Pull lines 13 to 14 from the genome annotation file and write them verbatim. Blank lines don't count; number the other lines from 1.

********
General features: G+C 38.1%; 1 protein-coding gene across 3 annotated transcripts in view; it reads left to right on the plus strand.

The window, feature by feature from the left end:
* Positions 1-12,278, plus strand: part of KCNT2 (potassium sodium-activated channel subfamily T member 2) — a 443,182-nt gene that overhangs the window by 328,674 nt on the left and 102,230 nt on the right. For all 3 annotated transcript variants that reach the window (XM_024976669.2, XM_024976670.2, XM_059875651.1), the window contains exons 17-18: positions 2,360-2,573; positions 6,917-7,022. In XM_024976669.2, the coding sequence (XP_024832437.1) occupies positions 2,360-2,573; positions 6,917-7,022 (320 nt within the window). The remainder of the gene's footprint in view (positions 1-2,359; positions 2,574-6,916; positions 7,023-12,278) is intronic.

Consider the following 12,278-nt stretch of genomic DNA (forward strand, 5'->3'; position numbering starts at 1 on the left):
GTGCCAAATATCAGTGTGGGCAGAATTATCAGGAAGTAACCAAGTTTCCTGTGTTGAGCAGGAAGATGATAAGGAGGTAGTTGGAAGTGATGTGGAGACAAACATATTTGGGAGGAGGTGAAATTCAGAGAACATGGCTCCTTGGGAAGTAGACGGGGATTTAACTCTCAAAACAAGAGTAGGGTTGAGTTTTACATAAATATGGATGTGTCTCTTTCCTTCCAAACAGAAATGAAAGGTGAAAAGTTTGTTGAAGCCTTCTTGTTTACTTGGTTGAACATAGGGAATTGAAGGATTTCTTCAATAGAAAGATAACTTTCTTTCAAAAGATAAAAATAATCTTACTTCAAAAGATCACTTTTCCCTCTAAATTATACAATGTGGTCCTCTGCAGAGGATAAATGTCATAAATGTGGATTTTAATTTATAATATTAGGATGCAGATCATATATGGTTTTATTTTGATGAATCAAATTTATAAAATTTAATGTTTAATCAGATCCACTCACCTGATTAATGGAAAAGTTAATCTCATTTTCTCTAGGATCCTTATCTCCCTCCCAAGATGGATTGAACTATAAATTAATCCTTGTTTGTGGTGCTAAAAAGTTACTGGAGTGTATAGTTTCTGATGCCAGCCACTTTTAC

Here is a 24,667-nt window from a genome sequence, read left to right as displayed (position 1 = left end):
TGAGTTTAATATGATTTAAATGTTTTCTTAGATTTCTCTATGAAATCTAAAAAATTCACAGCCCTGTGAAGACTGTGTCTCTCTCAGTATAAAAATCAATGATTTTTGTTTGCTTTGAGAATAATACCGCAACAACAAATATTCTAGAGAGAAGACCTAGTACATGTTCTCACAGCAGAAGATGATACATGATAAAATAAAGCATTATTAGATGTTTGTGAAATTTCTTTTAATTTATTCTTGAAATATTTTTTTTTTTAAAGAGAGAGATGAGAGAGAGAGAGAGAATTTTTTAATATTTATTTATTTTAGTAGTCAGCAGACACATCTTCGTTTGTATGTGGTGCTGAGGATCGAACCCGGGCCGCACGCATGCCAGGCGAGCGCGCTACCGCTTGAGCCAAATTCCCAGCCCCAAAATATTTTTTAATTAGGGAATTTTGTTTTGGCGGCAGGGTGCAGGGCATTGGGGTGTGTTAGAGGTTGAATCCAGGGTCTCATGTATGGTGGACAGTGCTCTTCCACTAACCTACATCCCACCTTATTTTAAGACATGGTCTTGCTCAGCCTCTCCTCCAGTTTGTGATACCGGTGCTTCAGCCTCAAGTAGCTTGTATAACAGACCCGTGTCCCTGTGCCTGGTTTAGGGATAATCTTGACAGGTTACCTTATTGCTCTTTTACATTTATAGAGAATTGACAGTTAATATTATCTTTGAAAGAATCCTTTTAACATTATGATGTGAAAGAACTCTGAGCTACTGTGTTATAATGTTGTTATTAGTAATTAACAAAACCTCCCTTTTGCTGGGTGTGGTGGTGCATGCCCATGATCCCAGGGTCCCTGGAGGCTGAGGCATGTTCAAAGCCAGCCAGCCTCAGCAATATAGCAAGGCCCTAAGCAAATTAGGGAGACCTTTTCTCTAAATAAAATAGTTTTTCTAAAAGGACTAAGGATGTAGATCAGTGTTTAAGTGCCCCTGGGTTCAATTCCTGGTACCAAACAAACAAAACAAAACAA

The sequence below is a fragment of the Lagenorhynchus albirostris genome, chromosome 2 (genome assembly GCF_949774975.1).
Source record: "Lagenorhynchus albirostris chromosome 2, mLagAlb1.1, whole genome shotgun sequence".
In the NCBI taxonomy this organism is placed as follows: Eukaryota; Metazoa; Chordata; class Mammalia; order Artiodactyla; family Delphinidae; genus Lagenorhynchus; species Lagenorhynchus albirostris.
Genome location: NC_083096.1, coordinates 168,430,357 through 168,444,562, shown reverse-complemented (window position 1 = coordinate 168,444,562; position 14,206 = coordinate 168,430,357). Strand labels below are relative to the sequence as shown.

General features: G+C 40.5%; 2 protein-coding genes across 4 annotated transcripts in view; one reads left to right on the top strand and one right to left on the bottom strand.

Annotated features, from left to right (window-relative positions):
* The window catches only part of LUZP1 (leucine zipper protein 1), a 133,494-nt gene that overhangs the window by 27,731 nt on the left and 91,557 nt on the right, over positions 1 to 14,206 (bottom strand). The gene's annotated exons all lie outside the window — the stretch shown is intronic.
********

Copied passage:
Annotated features, from left to right (window-relative positions):
* The window catches only part of LUZP1 (leucine zipper protein 1), a 133,494-nt gene that overhangs the window by 27,731 nt on the left and 91,557 nt on the right, over positions 1 to 14,206 (bottom strand). The gene's annotated exons all lie outside the window — the stretch shown is intronic.